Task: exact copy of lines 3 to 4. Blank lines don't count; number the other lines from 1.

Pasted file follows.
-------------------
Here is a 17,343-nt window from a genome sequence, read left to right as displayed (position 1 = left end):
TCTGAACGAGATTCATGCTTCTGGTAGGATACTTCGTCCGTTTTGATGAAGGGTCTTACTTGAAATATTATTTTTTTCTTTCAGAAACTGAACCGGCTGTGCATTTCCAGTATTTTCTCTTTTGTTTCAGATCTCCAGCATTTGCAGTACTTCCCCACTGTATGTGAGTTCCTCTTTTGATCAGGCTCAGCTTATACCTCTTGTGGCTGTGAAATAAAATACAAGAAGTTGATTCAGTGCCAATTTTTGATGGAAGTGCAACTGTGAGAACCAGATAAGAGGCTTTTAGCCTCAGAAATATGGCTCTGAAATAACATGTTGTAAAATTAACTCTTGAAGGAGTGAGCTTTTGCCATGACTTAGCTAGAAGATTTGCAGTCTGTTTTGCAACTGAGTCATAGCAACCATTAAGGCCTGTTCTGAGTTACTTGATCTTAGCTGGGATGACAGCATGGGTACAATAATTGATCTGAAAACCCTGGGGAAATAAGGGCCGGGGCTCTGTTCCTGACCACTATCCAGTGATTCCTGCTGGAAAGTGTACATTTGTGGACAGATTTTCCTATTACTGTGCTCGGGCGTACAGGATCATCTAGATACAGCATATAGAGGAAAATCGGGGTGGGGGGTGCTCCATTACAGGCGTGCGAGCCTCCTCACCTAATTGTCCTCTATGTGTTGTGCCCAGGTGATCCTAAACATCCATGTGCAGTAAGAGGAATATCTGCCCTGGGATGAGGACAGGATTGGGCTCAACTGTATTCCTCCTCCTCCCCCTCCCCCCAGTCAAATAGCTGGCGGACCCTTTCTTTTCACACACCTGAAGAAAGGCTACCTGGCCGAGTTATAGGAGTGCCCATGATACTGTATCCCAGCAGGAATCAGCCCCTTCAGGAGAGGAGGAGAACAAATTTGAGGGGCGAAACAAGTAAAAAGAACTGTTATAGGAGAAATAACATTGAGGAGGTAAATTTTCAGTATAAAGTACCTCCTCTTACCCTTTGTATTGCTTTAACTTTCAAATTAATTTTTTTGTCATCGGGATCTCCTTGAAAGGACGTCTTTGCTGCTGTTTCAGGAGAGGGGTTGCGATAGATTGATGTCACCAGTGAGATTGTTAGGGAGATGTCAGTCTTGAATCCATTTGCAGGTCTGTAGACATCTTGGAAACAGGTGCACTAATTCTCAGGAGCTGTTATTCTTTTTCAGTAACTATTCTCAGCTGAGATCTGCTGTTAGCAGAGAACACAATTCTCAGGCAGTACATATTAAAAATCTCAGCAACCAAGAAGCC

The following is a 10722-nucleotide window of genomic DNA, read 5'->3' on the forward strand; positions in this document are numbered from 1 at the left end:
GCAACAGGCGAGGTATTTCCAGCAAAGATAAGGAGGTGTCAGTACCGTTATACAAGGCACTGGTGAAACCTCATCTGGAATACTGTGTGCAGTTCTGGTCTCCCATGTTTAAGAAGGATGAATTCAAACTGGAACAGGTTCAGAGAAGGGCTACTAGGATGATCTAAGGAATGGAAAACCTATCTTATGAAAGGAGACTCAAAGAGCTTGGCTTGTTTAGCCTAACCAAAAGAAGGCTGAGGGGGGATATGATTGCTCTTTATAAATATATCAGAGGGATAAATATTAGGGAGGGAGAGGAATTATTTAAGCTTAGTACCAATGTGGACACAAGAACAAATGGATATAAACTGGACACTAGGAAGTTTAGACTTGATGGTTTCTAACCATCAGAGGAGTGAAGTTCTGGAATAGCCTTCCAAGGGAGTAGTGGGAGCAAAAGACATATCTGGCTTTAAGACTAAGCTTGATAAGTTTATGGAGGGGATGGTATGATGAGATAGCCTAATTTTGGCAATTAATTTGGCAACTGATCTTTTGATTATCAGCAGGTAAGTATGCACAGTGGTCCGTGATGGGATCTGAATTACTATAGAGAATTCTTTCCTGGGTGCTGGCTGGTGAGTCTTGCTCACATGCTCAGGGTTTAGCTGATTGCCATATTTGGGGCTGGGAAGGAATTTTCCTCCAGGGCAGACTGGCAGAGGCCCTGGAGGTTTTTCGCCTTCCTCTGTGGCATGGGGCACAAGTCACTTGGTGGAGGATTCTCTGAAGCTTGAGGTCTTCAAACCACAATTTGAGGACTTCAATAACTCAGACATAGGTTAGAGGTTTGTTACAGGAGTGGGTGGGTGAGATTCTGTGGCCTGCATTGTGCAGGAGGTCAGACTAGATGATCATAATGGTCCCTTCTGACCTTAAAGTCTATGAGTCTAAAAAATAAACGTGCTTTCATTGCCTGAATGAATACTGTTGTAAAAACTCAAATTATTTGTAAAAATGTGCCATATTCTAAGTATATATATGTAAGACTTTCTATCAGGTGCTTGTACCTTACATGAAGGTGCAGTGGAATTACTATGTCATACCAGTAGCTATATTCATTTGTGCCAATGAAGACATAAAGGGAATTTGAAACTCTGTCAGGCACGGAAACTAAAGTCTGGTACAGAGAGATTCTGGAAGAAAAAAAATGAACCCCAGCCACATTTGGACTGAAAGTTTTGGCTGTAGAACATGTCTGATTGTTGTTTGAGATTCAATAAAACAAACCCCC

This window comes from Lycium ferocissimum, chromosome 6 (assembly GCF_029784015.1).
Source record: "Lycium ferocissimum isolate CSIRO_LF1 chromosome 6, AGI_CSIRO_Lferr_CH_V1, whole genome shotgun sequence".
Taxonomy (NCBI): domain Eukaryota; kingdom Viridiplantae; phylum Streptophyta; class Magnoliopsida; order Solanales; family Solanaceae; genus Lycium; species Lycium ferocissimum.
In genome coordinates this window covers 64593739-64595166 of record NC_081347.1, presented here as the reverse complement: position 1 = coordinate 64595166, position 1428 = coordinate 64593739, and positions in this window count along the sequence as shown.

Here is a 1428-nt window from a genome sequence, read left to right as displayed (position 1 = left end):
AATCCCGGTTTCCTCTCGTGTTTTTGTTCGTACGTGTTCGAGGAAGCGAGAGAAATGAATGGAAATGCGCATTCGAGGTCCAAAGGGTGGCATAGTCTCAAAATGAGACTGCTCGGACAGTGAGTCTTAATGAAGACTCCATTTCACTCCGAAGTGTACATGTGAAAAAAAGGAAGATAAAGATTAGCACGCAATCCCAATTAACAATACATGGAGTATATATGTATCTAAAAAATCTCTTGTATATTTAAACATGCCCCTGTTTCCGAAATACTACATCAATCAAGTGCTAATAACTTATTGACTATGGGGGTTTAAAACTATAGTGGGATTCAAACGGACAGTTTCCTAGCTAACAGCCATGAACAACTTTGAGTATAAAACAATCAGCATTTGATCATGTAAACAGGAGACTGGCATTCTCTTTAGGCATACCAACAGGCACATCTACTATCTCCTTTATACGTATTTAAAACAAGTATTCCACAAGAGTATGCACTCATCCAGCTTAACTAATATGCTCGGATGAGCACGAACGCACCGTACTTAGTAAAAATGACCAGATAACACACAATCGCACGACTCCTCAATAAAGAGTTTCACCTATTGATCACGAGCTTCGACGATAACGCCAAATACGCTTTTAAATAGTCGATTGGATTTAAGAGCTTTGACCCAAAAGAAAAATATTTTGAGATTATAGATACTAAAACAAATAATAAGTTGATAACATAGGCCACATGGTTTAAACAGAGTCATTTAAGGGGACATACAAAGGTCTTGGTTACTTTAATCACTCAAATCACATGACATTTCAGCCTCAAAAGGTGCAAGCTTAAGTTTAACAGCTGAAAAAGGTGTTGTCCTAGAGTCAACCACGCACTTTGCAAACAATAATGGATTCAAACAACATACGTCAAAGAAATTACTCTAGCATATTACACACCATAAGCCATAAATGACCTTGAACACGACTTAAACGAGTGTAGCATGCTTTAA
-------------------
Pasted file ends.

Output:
The following is a 10722-nucleotide window of genomic DNA, read 5'->3' on the forward strand; positions in this document are numbered from 1 at the left end:
GCAACAGGCGAGGTATTTCCAGCAAAGATAAGGAGGTGTCAGTACCGTTATACAAGGCACTGGTGAAACCTCATCTGGAATACTGTGTGCAGTTCTGGTCTCCCATGTTTAAGAAGGATGAATTCAAACTGGAACAGGTTCAGAGAAGGGCTACTAGGATGATCTAAGGAATGGAAAACCTATCTTATGAAAGGAGACTCAAAGAGCTTGGCTTGTTTAGCCTAACCAAAAGAAGGCTGAGGGGGGATATGATTGCTCTTTATAAATATATCAGAGGGATAAATATTAGGGAGGGAGAGGAATTATTTAAGCTTAGTACCAATGTGGACACAAGAACAAATGGATATAAACTGGACACTAGGAAGTTTAGACTTGATGGTTTCTAACCATCAGAGGAGTGAAGTTCTGGAATAGCCTTCCAAGGGAGTAGTGGGAGCAAAAGACATATCTGGCTTTAAGACTAAGCTTGATAAGTTTATGGAGGGGATGGTATGATGAGATAGCCTAATTTTGGCAATTAATTTGGCAACTGATCTTTTGATTATCAGCAGGTAAGTATGCACAGTGGTCCGTGATGGGATCTGAATTACTATAGAGAATTCTTTCCTGGGTGCTGGCTGGTGAGTCTTGCTCACATGCTCAGGGTTTAGCTGATTGCCATATTTGGGGCTGGGAAGGAATTTTCCTCCAGGGCAGACTGGCAGAGGCCCTGGAGGTTTTTCGCCTTCCTCTGTGGCATGGGGCACAAGTCACTTGGTGGAGGATTCTCTGAAGCTTGAGGTCTTCAAACCACAATTTGAGGACTTCAATAACTCAGACATAGGTTAGAGGTTTGTTACAGGAGTGGGTGGGTGAGATTCTGTGGCCTGCATTGTGCAGGAGGTCAGACTAGATGATCATAATGGTCCCTTCTGACCTTAAAGTCTATGAGTCTAAAAAATAAACGTGCTTTCATTGCCTGAATGAATACTGTTGTAAAAACTCAAATTATTTGTAAAAATGTGCCATATTCTAAGTATATATATGTAAGACTTTCTATCAGGTGCTTGTACCTTACATGAAGGTGCAGTGGAATTACTATGTCATACCAGTAGCTATATTCATTTGTGCCAATGAAGACATAAAGGGAATTTGAAACTCTGTCAGGCACGGAAACTAAAGTCTGGTACAGAGAGATTCTGGAAGAAAAAAAATGAACCCCAGCCACATTTGGACTGAAAGTTTTGGCTGTAGAACATGTCTGATTGTTGTTTGAGATTCAATAAAACAAACCCCC